The foundation has continued to grow and flourish. Over $1,150,000 has been given to the following areas: arts and history, child care, city services, community projects, education and youth programs, health and recreation, local charities, senior living and care and student scholarships. In fact, since 2012, HCF scholarship funds have awarded a total of $114,000 in scholarships to 80 high school graduating seniors. Donors have established 10 scholarship funds amounting to over $420,000 in endowed assets.

As of the beginning of this year, HCF had $3,483,000 in managed assets, 890 donors and 54 grantees and 80 scholarship recipients.

“In celebrating our 20th anniversary of service to Hillsboro, we are so grateful to the “founding fathers” of HCF, such as Delores Dalke, Brad Bartel and many community members that followed. Their vision and success in creating a way for needs to be met in the community through charitable giving continued with all who served on the board for the past 20 years. HCF has been successful in funding many needs and projects with the outstanding generosity and support from the people who live and work here,” said current HCF Board President Marisa Javier.

59 individuals from the community have served as HCF board members or directors over the past 20 years. Many quickly credit others—from former mayors and other key community people such as Joel Klaassen, Don Ratzlaff, Clint Siebel and many more to the people who chose to donate to the foundation.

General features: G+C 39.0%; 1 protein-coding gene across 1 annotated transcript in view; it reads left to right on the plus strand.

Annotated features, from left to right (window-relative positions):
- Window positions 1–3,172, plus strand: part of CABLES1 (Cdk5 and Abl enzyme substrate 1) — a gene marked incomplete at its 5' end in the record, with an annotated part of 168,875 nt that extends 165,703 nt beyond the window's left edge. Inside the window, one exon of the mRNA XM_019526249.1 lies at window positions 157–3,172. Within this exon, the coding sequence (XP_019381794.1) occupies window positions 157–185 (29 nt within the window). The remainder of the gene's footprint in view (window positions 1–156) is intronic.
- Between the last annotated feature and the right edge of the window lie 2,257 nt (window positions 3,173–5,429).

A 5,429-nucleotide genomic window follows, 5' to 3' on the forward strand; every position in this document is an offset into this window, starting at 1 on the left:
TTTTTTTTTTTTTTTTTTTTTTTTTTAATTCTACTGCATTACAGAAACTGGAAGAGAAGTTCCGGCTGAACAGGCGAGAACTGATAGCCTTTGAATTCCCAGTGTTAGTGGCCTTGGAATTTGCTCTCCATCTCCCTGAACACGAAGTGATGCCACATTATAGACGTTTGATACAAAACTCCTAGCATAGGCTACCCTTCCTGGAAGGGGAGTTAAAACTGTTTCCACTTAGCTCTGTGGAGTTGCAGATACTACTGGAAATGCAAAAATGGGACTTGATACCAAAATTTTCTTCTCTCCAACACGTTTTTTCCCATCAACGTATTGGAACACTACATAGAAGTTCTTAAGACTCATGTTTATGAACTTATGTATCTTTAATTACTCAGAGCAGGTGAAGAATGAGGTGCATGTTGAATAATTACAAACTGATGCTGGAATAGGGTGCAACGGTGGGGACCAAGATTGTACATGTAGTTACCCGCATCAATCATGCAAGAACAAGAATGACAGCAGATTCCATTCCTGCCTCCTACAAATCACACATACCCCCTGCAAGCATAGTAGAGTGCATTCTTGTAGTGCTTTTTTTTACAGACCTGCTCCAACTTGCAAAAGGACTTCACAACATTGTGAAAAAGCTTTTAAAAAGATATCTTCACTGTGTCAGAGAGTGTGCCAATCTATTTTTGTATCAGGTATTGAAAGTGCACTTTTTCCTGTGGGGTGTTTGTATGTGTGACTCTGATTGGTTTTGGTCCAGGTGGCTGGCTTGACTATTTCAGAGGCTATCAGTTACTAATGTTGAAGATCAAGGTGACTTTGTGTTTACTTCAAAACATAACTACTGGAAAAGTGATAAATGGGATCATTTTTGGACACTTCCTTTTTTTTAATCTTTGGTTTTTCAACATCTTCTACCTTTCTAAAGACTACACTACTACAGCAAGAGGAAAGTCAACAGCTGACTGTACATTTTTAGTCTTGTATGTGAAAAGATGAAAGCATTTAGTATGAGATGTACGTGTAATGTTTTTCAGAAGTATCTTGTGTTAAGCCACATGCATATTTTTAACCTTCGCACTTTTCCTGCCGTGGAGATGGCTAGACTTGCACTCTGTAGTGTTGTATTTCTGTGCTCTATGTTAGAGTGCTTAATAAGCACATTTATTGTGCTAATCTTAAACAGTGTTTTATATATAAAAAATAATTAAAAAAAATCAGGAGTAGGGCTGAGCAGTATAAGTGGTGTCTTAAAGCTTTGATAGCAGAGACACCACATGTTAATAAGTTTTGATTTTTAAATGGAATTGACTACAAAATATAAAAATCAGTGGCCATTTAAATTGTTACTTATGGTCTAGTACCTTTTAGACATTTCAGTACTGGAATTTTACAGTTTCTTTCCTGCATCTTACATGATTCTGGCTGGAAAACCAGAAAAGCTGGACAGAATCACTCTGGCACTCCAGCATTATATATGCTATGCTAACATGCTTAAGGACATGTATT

“Through the generous support of individuals, families, businesses and other organizations, HCF has distributed more than $1,150,000 through the foundation to organizations in local communities over the past 20 years,” said current HCF Secretary-Treasurer Kelly Groening.

Current HCF Director Max Heinrichs is about to hand over the reins to whoever is hired as the new, first, full-time director since the foundation can finally afford one. As he wraps up his time, he is focused on educating everyone about HCF and talking about growth for the foundation.

“We want to celebrate 20 years. A lot of great things have happened and it’s all because of the original group that had a vision and put it together. We’re just trying to follow that vision now,” said Heinrichs.

While the foundation has many ongoing projects they are working on, two main projects have the most focus.

“We have two real big ones going on right now that will significantly drop us [financially] when they are done. The Bartel Stone House, which is an area museum fund. It’s about $230,000 I think. And then that we have there is H4C (Hillsboro Community Childcare Center) which will be started here pretty quick,” said Heinrichs. “Potentially by the end of the year, we could throw $600 to $750,000 out from our funds to get those projects going.”

Javier is also very excited about the future of the foundation.

“With the upcoming addition of a first-time-ever full-time associate director for HCF, the future holds exciting promise as we continue to grow by connecting caring donors to causes that matter,” said Javier.

To give to one of the Hillsboro Community Foundation’s many interesting projects or for more information, please go to hcfoundationks.org or call 620-947-0170. There will also be information about the foundation in the Free Press every week of 2024 in honor of the 20th anniversary.